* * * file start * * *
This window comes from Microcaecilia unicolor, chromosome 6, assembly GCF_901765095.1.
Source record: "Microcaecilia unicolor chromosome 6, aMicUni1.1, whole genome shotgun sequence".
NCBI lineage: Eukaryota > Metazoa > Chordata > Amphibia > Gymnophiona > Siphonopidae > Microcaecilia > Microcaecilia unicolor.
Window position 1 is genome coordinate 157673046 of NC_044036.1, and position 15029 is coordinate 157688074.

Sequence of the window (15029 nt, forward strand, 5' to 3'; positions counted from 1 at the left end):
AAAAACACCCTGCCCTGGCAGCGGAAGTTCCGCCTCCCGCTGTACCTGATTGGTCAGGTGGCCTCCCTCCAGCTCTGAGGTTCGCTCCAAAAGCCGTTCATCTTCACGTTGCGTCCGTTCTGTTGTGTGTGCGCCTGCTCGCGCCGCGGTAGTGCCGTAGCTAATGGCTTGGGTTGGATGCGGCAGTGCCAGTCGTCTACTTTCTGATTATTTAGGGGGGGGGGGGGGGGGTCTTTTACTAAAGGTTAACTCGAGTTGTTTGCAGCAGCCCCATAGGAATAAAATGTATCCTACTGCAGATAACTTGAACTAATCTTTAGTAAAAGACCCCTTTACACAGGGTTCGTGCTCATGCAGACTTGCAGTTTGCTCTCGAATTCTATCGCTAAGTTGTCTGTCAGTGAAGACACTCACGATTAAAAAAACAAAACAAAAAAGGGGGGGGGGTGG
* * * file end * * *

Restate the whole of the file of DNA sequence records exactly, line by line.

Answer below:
This window comes from Microcaecilia unicolor, chromosome 6, assembly GCF_901765095.1.
Source record: "Microcaecilia unicolor chromosome 6, aMicUni1.1, whole genome shotgun sequence".
NCBI lineage: Eukaryota > Metazoa > Chordata > Amphibia > Gymnophiona > Siphonopidae > Microcaecilia > Microcaecilia unicolor.
Window position 1 is genome coordinate 157673046 of NC_044036.1, and position 15029 is coordinate 157688074.

Sequence of the window (15029 nt, forward strand, 5' to 3'; positions counted from 1 at the left end):
AAAAACACCCTGCCCTGGCAGCGGAAGTTCCGCCTCCCGCTGTACCTGATTGGTCAGGTGGCCTCCCTCCAGCTCTGAGGTTCGCTCCAAAAGCCGTTCATCTTCACGTTGCGTCCGTTCTGTTGTGTGTGCGCCTGCTCGCGCCGCGGTAGTGCCGTAGCTAATGGCTTGGGTTGGATGCGGCAGTGCCAGTCGTCTACTTTCTGATTATTTAGGGGGGGGGGGGGGGGGTCTTTTACTAAAGGTTAACTCGAGTTGTTTGCAGCAGCCCCATAGGAATAAAATGTATCCTACTGCAGATAACTTGAACTAATCTTTAGTAAAAGACCCCTTTACACAGGGTTCGTGCTCATGCAGACTTGCAGTTTGCTCTCGAATTCTATCGCTAAGTTGTCTGTCAGTGAAGACACTCACGATTAAAAAAACAAAACAAAAAAGGGGGGGGGGTGG